August 25 – Drove to Fairoaks Dairy, Indiana. Fair Oaks Farm, Indiana, one of the largest dairy farms in the United States. Dairy Adventure to see the future of dairy farming in the Robotic Dairy, and the Crop Adventure to learn all about modern crop farming practices, and the importance of our soil and the future of farming. Had a tour of their dairy barns, education centre and restaurant. The ultimate agri-tourism.

August 26 – Half Century Farm Progress Show. Amazing displays and demonstrations of  equipment.

August 27 – Tour Indianapolis Motor Speedway & Museum. Most famous race track in the world, and home of the Indy 500, the world’s largest sporting event.

August 28 – Tour F.S. Growmark river barge facility in Havana, Illinois. Here they export 33,000,000 bushels of grain annually. We toured the F.S. Growmark river barge terminal that receives approx.. 300,000 tonnes of fertilizer for distribution across the mid-west. Tour the Old Red Farm Shed, a world famous Internation Harvester Tractor collection. Video is available on YouTube under “Machinery Pete”.

August 29 – We attended the Farm Progress Show, the biggest farm show in the U.S.

August 30 – Headed home. An amazing tour through small town America.

Important to Note: 26 individuals participated in the bus trip. Neil Moore is the contact if you have additional questions.

Virtual Event of Soil and Crop Management Info

Georgian Central SCIA

Details of Activity:

Continuing on the success of Virtual Crop Walks hosted during COVID, the Georgian Region hosted a virtual event with a  speaker that is known to draw a crowd. Dr. Lee Briese was the guest speaker for Georgian Region’s July 27th Soil Health Open Discussion night. Lee Briese is a Doctor of Plant Health, agronomist and soil scientist who works for Centrol Ag consulting in North Dakota, USA. He scouts around 83,000 acres of crop land and helps farmers improve crop health, production and their bottom line with philosophy based around the following five soil health principes: soil armour, minimize soil disturbance, diversity, continuous living roots in the soi, and livestock integration.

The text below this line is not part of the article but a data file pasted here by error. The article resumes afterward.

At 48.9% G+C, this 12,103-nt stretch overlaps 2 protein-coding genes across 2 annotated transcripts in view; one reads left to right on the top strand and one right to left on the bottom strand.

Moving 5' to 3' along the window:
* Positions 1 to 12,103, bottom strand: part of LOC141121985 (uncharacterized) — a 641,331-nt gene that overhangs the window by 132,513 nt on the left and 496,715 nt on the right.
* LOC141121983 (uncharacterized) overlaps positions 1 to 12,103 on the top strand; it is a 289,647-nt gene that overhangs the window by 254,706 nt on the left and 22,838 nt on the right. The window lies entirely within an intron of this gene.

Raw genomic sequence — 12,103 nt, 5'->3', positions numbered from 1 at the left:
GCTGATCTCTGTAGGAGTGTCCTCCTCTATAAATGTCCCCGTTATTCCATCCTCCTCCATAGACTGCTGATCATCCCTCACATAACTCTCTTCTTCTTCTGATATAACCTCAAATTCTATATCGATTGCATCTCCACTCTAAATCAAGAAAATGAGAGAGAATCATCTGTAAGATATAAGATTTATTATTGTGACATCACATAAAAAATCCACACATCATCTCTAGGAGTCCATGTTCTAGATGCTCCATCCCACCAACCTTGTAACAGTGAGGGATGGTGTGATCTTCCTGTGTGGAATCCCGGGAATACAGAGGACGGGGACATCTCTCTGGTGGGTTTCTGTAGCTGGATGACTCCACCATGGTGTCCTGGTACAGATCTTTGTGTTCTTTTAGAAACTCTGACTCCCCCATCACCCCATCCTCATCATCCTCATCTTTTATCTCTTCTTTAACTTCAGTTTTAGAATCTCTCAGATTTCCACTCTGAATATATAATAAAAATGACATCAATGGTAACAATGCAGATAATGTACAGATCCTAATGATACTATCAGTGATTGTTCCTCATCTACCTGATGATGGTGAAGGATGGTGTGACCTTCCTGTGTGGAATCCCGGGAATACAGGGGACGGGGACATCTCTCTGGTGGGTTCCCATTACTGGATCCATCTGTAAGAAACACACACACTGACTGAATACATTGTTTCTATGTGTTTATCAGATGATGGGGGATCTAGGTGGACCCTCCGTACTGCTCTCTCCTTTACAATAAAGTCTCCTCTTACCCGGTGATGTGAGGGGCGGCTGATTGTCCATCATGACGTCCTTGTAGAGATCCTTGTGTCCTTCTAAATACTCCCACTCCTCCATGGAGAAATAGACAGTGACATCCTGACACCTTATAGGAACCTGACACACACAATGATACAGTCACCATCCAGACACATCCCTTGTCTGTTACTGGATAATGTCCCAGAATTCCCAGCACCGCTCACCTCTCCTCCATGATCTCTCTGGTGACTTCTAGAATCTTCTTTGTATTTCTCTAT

The virtual meeting was open to anyone across Ontario, with a  recording available for those unable to tune in live due to wheat harvest and other farming activities. Sadly, only 21 people tuned in for the live event, but the demand for the recording has been strong. Anyone who requested the video, and all Georgian members received the video. It will also be available on YouTube. An article will be in the Ontario Farmer newspaper.

Dr. Briese encouraged participants to “choose their own adventure”, and responded to questions posed by them. As per the article that Emily McKague wrote for the September Innovator, discussions centered around: managing corn residue (cut higher); selecting corn crops (don’t plant a weed or host to significant pests); compaction (don’t work wet soils/cover crops with aggressive root systems can help); beneficial insects (Syrphid flies and Ladybugs are very effective); the impact of fungicides on soil fungi (likely low); whether compost teas could act as a fungicide (likely limited efficacy); nutrients that are released and available from cover crops (this is tough to measure); manipulating carbon to nitrogen rations with cover crops (not a short term fix); and managing straw stubble prior to corn (similar to managing corn stubble). Suffice it to say, Dr. Briese was a hard speaker to stump with a question!